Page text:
Last time I posted I promised I would talk about space balls. Sometimes referred to as raised panel door spacers, the space balls I want to describe are a woodworkers aid. (not the Mel Brooks movie from the 80’s) These
rubber flexible polymer balls get inserted into the groove of rails and stiles that hold the raised panel. The space balls help center the panel during assembly, and they contract when the raised panel expands. This prevents the glue joints from cracking which would essentially destroy the panel. Another reason woodworkers like to use space balls is to prevent a panel from moving around or rattling inside its frame. As I mentioned in prior posts, my bar front will be covered by three raised panel assemblies. A raised panel assembly is comprised by a panel that has been raised (a bevel around the edge), two rails (which hold the panel from top and bottom), and two stiles (which hold panel from the sides). I used three balls per stile and four balls per rail for a total of 14 per panel. Below is an image of space balls that have been inserted into one of my stiles. They kind of look like rabbit turds.
additional explanation and images can be found here
Last week Phil and I made what might be our final trip to Armstrong Millworks in Milford MI. We spent about three hours in the barn picking thru the walnut boards. Our focus was on minimizing the waste due to knots, sapwood, cracks, damaged edges, ect. We selected enough walnut to finish the front portion of the bar. All of the planks we were picking thru had been planked to the dimension of four quarter (4/4=1″). We had the boards run thru the planer and then a sander to make the boards a uniform perfect three-quarter (3/4″). Once our walnut stock was brought home it was time to layout the necessary cuts. This is best done with a piece of standard chalkboard chalk as it is quite visible on the wood, and it erases with some simple wipes of a paper towel.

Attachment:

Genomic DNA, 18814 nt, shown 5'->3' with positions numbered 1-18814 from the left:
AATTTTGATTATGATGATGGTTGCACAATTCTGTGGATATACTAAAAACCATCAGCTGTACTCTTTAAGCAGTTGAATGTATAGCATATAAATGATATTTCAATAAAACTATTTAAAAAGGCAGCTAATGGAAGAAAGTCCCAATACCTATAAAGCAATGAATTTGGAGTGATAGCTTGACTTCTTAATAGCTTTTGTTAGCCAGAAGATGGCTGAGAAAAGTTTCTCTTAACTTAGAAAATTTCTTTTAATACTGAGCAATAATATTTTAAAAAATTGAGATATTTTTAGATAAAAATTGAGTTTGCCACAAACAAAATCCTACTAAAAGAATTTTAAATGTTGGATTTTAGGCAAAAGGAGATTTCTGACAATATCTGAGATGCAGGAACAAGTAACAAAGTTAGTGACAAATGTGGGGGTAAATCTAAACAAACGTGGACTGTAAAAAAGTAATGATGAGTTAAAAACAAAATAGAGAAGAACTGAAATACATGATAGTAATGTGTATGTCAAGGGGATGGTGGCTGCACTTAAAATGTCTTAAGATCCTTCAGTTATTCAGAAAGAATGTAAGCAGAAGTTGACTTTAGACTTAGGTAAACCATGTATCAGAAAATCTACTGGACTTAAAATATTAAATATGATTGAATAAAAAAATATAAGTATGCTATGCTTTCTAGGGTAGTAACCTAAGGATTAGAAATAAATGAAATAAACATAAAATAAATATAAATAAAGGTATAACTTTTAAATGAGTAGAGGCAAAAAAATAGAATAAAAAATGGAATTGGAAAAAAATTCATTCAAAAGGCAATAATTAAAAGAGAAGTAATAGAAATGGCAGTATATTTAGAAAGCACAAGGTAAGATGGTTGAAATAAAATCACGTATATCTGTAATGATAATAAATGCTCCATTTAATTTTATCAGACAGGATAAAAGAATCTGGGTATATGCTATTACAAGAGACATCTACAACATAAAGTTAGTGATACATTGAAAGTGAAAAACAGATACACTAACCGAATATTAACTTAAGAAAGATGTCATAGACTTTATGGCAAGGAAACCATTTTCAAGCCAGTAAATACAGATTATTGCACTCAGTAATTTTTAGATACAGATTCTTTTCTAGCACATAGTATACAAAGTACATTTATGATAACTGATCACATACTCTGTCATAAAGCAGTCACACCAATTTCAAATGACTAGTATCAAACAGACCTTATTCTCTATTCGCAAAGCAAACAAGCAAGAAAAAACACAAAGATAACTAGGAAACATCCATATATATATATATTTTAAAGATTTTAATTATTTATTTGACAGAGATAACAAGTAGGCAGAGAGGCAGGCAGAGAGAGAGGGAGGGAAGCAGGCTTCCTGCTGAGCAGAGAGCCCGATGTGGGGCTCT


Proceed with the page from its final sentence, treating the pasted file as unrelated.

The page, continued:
First action item was to cross cut all of our planks so they are more manageable to handle with the radial arm saw then a table saw was used to make all of the rips (cuts that go the length of the board). Below is a picture of my pile of walnut planks marked up and ready to mill.
Do you know some one whom loves beer but can not partake due to a gluten sensitivity? I have a few close friends and family members that have significant sensitivities to gluten. Although there are plenty of alcoholic beverages (wine/cider/liquor/mead) that can be enjoyed in a GF lifestyle, beer is not one of them. Most gluten free beers made from sorghum malt are
quite nasty not as enjoyable as ales crafted with malted barley. About a month ago I had read that Dogfish was producing a new seasonal ale that happened to be gluten-free. Today I have finally gotten my hands on some Tweason’ale. The label describes this beer as a gluten-free sorghum-based ale brewed with strawberries and buckwheat honey. The label lists the ABV at 6% and is one of the first craft beers I have seen that lists the beers nutritional facts on its bottle (per 12 oz bottle:170 cal / 13g carbs). I wonder if this nutritional facts table is required to be able to display the certified gluten-free logo on the beers label?